Scholarly Interests: Social Justice, Restorative Justice, Criminal Justice & Procedure, Civil Rights & Human Rights.
Courses Taught: Legal Writing & Analysis I, Legal Writing & Analysis II, Legal Research, Professional Responsibility, Constitutional Law I & Law & Minorities
Professor Angela A. Allen-Bell is a native of New Orleans, Louisiana and a 1998 graduate of the Southern University Law Center in Baton Rouge, Louisiana. Prior to entering law school, Bell served as a Program Director for the National Council of Negro Women of Greater New Orleans. After law school, she spent ten years working at an appellate court and, in this capacity, gained an expertise in appellate law. In 2008, she left the judiciary and began her career in academia as a law professor.
Professor Bell is a committed public servant who frequently lends her time to causes involving social and/or restorative justice, criminal justice reform and prisoner reentry. Additionally, Professor Bell engages in advocacy work and is regular speaker in her community, as well as for professional organizations. Her topics range from motivational messages to diversity and cultural competency talks to presentations about social, restorative or criminal justice and/or constitutional, civil or human rights issues. She has the distinction of having worked on several historic advocacy campaigns, such as the Angola 3 case, the case of Soledad Brother John Clutchette and the abolishment of Louisiana’s non-unanimous jury law. She has made many media appearances and particated in countless local, national and international media collaborations to discuss her scholarship and her advocacy work, including Sky News (United Kingdom), La Presse (France), Le Nouvel Observateur (France), MSNBC (News Nation with Tamron Hall), NBC Nightly News, National Public Radio (All Things Considered).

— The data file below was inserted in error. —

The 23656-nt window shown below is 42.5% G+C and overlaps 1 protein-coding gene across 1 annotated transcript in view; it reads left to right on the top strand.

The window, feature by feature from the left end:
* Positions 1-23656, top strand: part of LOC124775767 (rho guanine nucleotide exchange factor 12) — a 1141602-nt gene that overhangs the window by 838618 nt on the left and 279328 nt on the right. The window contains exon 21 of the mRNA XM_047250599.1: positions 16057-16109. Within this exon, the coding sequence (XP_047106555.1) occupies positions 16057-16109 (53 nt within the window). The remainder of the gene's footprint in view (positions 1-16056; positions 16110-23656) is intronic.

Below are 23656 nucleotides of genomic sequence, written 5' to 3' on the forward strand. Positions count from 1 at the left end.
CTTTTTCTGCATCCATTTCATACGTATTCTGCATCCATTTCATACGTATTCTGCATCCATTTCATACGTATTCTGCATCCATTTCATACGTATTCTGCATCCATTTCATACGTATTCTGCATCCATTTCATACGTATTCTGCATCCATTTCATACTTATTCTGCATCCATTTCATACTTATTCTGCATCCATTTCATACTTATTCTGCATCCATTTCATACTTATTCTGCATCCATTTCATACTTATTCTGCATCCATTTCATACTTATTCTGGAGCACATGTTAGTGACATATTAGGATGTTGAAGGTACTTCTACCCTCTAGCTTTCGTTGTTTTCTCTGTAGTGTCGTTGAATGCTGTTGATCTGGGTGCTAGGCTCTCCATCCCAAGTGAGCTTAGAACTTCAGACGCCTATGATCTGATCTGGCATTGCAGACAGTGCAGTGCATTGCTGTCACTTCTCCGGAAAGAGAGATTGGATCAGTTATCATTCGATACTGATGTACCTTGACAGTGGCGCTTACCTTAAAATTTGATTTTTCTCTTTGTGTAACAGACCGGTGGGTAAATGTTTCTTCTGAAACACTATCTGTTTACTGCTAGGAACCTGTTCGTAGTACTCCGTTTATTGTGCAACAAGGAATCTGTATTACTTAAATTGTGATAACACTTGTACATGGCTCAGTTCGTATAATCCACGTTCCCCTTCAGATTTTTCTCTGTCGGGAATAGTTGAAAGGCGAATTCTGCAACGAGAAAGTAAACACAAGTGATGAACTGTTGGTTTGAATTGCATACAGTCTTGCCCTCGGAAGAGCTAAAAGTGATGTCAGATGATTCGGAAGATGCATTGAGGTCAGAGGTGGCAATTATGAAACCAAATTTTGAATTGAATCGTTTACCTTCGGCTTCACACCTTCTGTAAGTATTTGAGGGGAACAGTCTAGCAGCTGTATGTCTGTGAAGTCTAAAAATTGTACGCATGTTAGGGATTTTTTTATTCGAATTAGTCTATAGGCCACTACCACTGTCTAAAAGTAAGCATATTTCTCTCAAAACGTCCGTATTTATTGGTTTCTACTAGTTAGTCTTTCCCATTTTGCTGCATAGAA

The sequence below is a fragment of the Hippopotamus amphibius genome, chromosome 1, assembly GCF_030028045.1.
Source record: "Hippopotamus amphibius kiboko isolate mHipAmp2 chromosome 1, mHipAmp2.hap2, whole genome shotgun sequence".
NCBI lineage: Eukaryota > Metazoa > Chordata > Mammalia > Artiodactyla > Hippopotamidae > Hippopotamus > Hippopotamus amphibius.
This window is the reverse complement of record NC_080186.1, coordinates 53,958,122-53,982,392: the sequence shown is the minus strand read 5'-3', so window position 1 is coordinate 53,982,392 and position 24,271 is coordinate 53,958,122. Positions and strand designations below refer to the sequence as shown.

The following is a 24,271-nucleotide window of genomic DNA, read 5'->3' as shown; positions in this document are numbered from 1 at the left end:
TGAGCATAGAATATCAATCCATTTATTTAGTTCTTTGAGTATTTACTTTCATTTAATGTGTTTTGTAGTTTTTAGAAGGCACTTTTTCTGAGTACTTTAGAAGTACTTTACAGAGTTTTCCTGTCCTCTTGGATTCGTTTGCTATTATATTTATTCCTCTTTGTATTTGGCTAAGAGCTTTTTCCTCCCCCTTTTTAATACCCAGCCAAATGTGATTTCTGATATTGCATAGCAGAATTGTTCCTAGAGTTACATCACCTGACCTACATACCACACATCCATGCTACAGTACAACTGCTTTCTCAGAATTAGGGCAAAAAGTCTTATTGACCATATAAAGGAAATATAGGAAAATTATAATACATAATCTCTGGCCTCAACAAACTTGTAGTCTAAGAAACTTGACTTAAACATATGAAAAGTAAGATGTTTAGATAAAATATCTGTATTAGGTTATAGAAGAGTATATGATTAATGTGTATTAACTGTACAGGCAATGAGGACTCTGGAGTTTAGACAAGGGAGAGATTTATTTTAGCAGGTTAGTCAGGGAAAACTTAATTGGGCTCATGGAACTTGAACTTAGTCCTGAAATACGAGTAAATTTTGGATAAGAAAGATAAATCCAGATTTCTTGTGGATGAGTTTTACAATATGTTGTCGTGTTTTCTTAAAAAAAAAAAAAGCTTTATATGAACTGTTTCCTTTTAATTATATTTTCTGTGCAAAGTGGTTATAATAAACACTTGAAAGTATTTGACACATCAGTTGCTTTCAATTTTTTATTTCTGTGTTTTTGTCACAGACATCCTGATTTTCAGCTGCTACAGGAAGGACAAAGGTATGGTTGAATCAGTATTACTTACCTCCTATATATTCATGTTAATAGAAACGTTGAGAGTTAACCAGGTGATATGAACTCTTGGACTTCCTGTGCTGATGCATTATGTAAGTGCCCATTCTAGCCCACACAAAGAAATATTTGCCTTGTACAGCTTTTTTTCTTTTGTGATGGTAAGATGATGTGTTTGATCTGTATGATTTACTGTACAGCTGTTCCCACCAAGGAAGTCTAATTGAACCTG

Angela A. Allen-Bell, A Primer on the “Bell Case Synthesis Method” & A Lesson On Adult Child’s Play, 2 Univ. of Bologna L. Rev. 1, 68 (2017).
Angela A. Allen-Bell, Student Author, Comment, The Birth of The Crime: Driving While Black (DWB), 25 S.U.L. Rev. 195 (1997) reprinted in 44 S.U.L. Rev. 39 (2016).
Angela A. Allen-Bell, The Incongruous Intersection of the Black Panther Party and the Ku Klux Klan, 39 Seattle U. L. Rev. 1157 (2016).
Angela A. Allen-Bell, How The Narrative About Louisiana’s Non-Unanimous Criminal Jury System Became A Person Of Interest in The Case Against Justice In The Deep South, 67 Mercer L. Rev. 585 (2016) (Lead
Angela A. Allen-Bell, A Prescription for Healing a National Wound: Two Doses of Executive Direct Action Equals a Portion of Justice and a Serving of Redress for America & The Black Panther Party, 5 Univ. Miami
Race & Soc. Justice L.Rev. 1 (2015) (Lead Article).
Angela A. Allen-Bell, Activism Unshackled & Justice Unchained: A Call to Make a
Human Right Out of One of the Most Calamitous Human Wrongs to Have Taken Place on American Soil, 7 J. of Law & Social Deviance 125 (2014).